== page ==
Do you like food and new friends? Then you’ll love this. Image courtesy of Beth Santos.

If you haven’t heard about Meal Sharing, get ready to meet your new favorite activity for pretty much the rest of your traveling career.

The “Airbnb for dinner” startup is a traveler’s best friend, and after being invited to my first “girls only” meal share with community manager (and enthusiastic Go Girl) Jessica Smith Soto to benefit one of my favorite non-profit organizations in Chicago, Girl Forward, I knew it was time to really give it a shot.

As you would guess, I’m a convert. This newest addition to the sharing economy has me hooked. Here are five reasons why you haven’t lived until you’ve shared a meal with a bunch of strangers.

1. The grub.

Delicious pumpkin flan at the Meal Sharing event

Pumpkin flan. After we had it, our lives changed. Image by Beth Santos. 

Anyone can host a meal share. Your host could be a chef-in-training with a test kitchen and fancy one-bite tasting spoons. Or she could be a college student in a studio apartment with a great home recipe for mac ‘n cheese. The meals are both extravagant and humble, and because of their variety, each one is special.

But that’s the beauty. Even though everyone is sitting down for a meal that they hope will be delicious, there’s no judgment. Your hosting skills are more important than your ability to torch a crème brulée. This is, of course, not to say that Jessica’s family enchilada recipe wasn’t da bomb. Because it was.

Plus, when you sign up for a meal, you know more or less what you’re getting, thanks to a short description and images. You can also filter by food preferences and dietary restrictions.

2. It’s affordable.

When Meal Sharing first graced the Internet world, it was free. Now, it’s added in a “chip in” feature where hosts can get reimbursed for the cost of their meals, but that means they’re still dirt-cheap (if not free entirely). Who said that you need to go hungry when you travel the world?

At our dinner, Jessica used the “chip in” feature as a fundraising platform. Every dollar raised from our dinner went directly to Girl Forward to help them with their mission of supporting and empowering immigrant and refugee girls in Chicago.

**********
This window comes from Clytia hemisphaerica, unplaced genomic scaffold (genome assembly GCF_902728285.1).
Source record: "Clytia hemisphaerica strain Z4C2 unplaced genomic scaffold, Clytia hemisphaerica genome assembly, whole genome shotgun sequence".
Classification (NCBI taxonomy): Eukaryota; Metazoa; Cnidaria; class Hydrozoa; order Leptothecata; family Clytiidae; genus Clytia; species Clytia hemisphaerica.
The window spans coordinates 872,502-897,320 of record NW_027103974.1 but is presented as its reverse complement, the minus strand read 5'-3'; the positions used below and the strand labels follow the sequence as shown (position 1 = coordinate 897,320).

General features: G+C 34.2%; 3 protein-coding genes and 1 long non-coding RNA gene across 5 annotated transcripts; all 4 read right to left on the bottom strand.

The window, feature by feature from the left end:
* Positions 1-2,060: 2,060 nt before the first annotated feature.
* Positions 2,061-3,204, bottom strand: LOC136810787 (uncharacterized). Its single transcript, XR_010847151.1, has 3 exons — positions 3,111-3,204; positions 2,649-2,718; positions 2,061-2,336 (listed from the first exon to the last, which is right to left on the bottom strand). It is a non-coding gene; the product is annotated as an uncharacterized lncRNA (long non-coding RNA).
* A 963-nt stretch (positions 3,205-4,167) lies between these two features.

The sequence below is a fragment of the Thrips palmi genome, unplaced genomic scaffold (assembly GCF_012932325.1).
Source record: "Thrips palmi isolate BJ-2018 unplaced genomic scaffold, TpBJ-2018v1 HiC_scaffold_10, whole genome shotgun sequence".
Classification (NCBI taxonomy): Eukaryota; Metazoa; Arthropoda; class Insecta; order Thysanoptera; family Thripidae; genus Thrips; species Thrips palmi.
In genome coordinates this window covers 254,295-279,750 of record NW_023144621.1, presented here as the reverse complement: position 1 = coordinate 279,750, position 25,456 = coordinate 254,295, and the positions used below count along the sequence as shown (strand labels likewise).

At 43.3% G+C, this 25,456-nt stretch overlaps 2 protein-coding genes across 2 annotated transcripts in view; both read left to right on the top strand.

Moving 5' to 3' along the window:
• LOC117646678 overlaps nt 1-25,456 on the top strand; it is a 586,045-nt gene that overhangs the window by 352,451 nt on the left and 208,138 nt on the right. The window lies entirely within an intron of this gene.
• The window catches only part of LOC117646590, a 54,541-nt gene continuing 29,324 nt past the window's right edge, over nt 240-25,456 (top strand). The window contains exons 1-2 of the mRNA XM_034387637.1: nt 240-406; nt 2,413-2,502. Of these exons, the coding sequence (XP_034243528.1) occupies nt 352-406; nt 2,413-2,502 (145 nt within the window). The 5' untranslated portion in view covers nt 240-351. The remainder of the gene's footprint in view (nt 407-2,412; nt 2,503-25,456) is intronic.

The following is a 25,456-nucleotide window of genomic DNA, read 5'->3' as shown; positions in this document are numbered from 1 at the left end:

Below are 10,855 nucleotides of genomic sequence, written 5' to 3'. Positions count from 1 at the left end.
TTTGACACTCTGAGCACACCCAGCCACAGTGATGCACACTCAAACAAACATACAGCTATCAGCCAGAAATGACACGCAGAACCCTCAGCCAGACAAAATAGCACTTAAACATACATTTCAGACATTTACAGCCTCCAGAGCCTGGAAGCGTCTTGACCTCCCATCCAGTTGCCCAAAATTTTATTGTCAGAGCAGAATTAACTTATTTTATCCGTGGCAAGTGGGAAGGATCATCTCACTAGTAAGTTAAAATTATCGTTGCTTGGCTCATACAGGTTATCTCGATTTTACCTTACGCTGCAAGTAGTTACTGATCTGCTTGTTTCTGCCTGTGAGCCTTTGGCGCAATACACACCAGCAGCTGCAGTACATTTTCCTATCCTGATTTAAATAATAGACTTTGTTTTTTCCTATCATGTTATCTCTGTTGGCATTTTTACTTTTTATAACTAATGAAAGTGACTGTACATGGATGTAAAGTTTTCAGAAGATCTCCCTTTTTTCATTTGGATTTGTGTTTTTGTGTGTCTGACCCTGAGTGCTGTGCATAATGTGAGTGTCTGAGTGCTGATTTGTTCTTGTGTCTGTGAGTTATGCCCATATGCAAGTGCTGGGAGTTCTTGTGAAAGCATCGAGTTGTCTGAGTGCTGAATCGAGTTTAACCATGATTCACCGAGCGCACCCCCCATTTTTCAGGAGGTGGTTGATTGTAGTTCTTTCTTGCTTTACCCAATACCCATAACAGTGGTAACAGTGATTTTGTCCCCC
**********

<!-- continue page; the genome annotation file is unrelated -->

3. You can meal share anywhere.

GirlForward's adorable office - the host of our Meal Sharing night!

Image courtesy of Girl Forward.

Maybe you host people in your house. Maybe you have a meal share in an apple orchard, under the shade of a small tree. Maybe it’s in Central Park, on someone’s roof, or in an office conference room. Wherever you go, meal shares can happen there, and you’re encouraged to be creative when space is an issue. The cute picture above is Girl Forward’s headquarters on Devon Ave. in Chicago.

4. The friendships.

Our Meal Sharing crew

Our dinner crowd. Image courtesy of Beth Santos.

Probably the fastest way to make a new friend is by eating with someone. It’s one of my favorite parts of the meal sharing movement.

There’s nothing like sitting next to a person for an hour and being drawn into conversation with them about their life, their family, their home – all the things you talk about over a satisfying bite. What starts as a pure need to fill your stomach ends as good conversation and connectedness.

Attending a meal share is no different. A group of strangers unite over someone’s home cooking, and, suddenly, everyone is a friend. What a great way to meet travel buddies, global connections or even our next pen pal (Do they still do those?).

5. Its global impact.

You just need one person to host a meal share – and a hungry dinner guest to share it with. That’s why companies like Meal Sharing are able to take over the world, one delicious dish at a time. Imagine a day when we can go on a trip where we stay only at locals’ homes and eat their cooking. It’s not far from now.

Yet sharing a meal is more than just food – and even more than just friendships. Its participation in the sharing economy makes it a movement. For the first time, we’re not using the Internet as a substitute for social interactions, but as a catalyst for them. Organizations like Airbnb and Lyft are re-engineering the way that relationships can be formed. Making new experiences and lasting relationships and connecting to our world via the Internet has never been easier or more fun.

Have you ever gone on a meal share? Would you?


Please enter your comment!
Please enter your name here